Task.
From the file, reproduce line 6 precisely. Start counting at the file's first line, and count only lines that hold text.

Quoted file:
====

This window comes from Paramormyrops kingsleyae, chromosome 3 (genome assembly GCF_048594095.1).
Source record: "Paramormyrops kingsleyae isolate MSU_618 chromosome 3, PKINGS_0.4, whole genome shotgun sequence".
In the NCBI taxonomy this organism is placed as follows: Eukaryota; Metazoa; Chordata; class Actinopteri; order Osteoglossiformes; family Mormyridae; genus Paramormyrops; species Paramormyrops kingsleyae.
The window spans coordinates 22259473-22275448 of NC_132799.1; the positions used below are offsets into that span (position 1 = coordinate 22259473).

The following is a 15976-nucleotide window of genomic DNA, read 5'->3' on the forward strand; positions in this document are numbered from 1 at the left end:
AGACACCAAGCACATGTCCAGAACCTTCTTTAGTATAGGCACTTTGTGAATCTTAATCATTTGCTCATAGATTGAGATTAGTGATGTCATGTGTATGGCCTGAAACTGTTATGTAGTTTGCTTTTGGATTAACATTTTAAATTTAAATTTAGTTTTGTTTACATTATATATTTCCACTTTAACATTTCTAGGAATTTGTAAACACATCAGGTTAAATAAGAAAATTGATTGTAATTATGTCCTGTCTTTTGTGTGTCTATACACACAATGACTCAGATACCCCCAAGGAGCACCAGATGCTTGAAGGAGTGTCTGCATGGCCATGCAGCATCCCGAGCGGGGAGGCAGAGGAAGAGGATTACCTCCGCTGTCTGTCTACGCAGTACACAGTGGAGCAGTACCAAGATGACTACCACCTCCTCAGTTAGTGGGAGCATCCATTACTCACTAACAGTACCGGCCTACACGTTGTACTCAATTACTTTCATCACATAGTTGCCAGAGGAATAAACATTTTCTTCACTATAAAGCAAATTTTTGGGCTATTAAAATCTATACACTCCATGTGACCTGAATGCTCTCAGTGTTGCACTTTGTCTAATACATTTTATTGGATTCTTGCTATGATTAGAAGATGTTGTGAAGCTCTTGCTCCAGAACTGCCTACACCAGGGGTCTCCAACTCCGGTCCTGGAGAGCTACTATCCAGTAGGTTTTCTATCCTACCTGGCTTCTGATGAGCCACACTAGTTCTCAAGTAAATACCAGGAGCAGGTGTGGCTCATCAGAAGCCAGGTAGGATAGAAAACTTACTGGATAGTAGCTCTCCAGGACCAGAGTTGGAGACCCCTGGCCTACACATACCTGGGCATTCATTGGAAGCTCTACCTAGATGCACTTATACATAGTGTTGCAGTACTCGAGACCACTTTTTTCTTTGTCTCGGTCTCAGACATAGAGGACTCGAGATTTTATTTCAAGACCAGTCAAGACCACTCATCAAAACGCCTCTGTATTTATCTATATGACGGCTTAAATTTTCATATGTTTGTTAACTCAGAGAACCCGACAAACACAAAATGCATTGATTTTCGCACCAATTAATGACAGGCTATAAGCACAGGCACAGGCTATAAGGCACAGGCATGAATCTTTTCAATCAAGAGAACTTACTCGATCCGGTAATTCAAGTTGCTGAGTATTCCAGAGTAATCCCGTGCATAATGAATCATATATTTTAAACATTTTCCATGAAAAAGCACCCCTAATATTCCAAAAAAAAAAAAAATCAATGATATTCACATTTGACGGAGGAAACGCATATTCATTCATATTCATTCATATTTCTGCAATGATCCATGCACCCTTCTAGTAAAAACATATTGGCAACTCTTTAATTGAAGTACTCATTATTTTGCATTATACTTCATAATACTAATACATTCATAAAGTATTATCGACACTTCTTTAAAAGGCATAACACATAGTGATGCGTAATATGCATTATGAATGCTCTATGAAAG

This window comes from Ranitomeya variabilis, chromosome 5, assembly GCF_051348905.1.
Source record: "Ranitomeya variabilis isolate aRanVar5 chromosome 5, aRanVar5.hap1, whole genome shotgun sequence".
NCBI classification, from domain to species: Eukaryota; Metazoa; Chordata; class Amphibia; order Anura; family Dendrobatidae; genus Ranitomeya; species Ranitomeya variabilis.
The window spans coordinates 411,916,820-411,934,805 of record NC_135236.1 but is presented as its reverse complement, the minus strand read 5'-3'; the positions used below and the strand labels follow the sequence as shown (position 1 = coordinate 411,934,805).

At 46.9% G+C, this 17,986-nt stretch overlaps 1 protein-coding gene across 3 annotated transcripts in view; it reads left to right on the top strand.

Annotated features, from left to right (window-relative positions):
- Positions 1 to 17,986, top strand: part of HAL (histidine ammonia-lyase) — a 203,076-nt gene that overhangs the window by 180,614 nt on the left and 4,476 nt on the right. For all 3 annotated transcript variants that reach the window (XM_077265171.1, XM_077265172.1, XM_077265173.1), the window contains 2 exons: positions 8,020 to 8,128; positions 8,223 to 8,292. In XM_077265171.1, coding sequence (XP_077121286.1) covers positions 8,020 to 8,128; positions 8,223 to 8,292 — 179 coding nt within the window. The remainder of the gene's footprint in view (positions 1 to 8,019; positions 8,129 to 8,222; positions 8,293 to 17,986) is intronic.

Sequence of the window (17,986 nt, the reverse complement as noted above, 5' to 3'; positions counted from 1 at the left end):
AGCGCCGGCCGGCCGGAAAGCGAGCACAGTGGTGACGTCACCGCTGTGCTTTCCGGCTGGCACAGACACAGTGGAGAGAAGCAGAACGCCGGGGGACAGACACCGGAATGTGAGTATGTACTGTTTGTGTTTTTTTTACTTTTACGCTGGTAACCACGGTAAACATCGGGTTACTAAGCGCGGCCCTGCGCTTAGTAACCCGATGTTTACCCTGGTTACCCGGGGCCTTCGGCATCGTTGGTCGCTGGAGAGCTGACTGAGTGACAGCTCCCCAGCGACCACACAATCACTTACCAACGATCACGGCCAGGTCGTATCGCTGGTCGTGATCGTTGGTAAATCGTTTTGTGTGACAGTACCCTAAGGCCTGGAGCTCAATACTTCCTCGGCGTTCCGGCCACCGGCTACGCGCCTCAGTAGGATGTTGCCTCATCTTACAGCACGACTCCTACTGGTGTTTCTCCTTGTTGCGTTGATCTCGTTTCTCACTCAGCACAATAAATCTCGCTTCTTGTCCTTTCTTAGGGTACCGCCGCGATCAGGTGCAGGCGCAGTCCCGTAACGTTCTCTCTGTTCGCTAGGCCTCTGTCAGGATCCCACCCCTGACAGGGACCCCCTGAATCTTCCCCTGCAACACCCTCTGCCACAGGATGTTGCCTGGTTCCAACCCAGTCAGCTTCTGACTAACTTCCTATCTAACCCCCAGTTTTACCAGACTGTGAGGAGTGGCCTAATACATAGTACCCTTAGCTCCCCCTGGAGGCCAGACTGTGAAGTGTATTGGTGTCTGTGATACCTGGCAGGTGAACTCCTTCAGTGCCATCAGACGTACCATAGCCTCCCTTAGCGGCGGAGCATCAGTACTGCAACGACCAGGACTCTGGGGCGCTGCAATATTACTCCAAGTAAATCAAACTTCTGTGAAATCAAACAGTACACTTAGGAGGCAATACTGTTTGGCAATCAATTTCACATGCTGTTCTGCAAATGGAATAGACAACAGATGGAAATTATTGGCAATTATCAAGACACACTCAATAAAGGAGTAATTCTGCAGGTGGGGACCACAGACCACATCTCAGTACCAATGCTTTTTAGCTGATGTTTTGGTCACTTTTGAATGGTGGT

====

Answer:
AGACACCAAGCACATGTCCAGAACCTTCTTTAGTATAGGCACTTTGTGAATCTTAATCATTTGCTCATAGATTGAGATTAGTGATGTCATGTGTATGGCCTGAAACTGTTATGTAGTTTGCTTTTGGATTAACATTTTAAATTTAAATTTAGTTTTGTTTACATTATATATTTCCACTTTAACATTTCTAGGAATTTGTAAACACATCAGGTTAAATAAGAAAATTGATTGTAATTATGTCCTGTCTTTTGTGTGTCTATACACACAATGACTCAGATACCCCCAAGGAGCACCAGATGCTTGAAGGAGTGTCTGCATGGCCATGCAGCATCCCGAGCGGGGAGGCAGAGGAAGAGGATTACCTCCGCTGTCTGTCTACGCAGTACACAGTGGAGCAGTACCAAGATGACTACCACCTCCTCAGTTAGTGGGAGCATCCATTACTCACTAACAGTACCGGCCTACACGTTGTACTCAATTACTTTCATCACATAGTTGCCAGAGGAATAAACATTTTCTTCACTATAAAGCAAATTTTTGGGCTATTAAAATCTATACACTCCATGTGACCTGAATGCTCTCAGTGTTGCACTTTGTCTAATACATTTTATTGGATTCTTGCTATGATTAGAAGATGTTGTGAAGCTCTTGCTCCAGAACTGCCTACACCAGGGGTCTCCAACTCCGGTCCTGGAGAGCTACTATCCAGTAGGTTTTCTATCCTACCTGGCTTCTGATGAGCCACACTAGTTCTCAAGTAAATACCAGGAGCAGGTGTGGCTCATCAGAAGCCAGGTAGGATAGAAAACTTACTGGATAGTAGCTCTCCAGGACCAGAGTTGGAGACCCCTGGCCTACACATACCTGGGCATTCATTGGAAGCTCTACCTAGATGCACTTATACATAGTGTTGCAGTACTCGAGACCACTTTTTTCTTTGTCTCGGTCTCAGACATAGAGGACTCGAGATTTTATTTCAAGACCAGTCAAGACCACTCATCAAAACGCCTCTGTATTTATCTATATGACGGCTTAAATTTTCATATGTTTGTTAACTCAGAGAACCCGACAAACACAAAATGCATTGATTTTCGCACCAATTAATGACAGGCTATAAGCACAGGCACAGGCTATAAGGCACAGGCATGAATCTTTTCAATCAAGAGAACTTACTCGATCCGGTAATTCAAGTTGCTGAGTATTCCAGAGTAATCCCGTGCATAATGAATCATATATTTTAAACATTTTCCATGAAAAAGCACCCCTAATATTCCAAAAAAAAAAAAAATCAATGATATTCACATTTGACGGAGGAAACGCATATTCATTCATATTCATTCATATTTCTGCAATGATCCATGCACCCTTCTAGTAAAAACATATTGGCAACTCTTTAATTGAAGTACTCATTATTTTGCATTATACTTCATAATACTAATACATTCATAAAGTATTATCGACACTTCTTTAAAAGGCATAACACATAGTGATGCGTAATATGCATTATGAATGCTCTATGAAAG